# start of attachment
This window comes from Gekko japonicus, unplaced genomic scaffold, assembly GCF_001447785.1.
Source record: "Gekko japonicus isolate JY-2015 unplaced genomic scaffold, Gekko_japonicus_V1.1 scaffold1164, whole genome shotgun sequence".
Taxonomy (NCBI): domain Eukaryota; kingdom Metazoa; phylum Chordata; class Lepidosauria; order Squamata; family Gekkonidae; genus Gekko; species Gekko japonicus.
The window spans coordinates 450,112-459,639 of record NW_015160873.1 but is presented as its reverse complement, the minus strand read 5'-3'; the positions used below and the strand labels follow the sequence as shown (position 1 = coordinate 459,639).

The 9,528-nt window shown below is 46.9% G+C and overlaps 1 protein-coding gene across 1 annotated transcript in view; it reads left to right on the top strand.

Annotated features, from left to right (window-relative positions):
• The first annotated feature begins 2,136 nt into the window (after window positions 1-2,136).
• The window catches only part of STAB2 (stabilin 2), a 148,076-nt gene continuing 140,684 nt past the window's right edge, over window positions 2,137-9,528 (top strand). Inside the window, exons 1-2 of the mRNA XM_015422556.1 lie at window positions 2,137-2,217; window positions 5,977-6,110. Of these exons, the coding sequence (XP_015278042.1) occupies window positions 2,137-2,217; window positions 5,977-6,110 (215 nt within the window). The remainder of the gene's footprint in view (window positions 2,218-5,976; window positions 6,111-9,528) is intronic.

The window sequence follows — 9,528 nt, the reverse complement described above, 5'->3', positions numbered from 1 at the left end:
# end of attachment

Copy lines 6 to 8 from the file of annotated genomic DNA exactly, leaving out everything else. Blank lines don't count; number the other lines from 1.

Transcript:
Annotated features, from left to right (window-relative positions):
• The first annotated feature begins 2,136 nt into the window (after window positions 1-2,136).
• The window catches only part of STAB2 (stabilin 2), a 148,076-nt gene continuing 140,684 nt past the window's right edge, over window positions 2,137-9,528 (top strand). Inside the window, exons 1-2 of the mRNA XM_015422556.1 lie at window positions 2,137-2,217; window positions 5,977-6,110. Of these exons, the coding sequence (XP_015278042.1) occupies window positions 2,137-2,217; window positions 5,977-6,110 (215 nt within the window). The remainder of the gene's footprint in view (window positions 2,218-5,976; window positions 6,111-9,528) is intronic.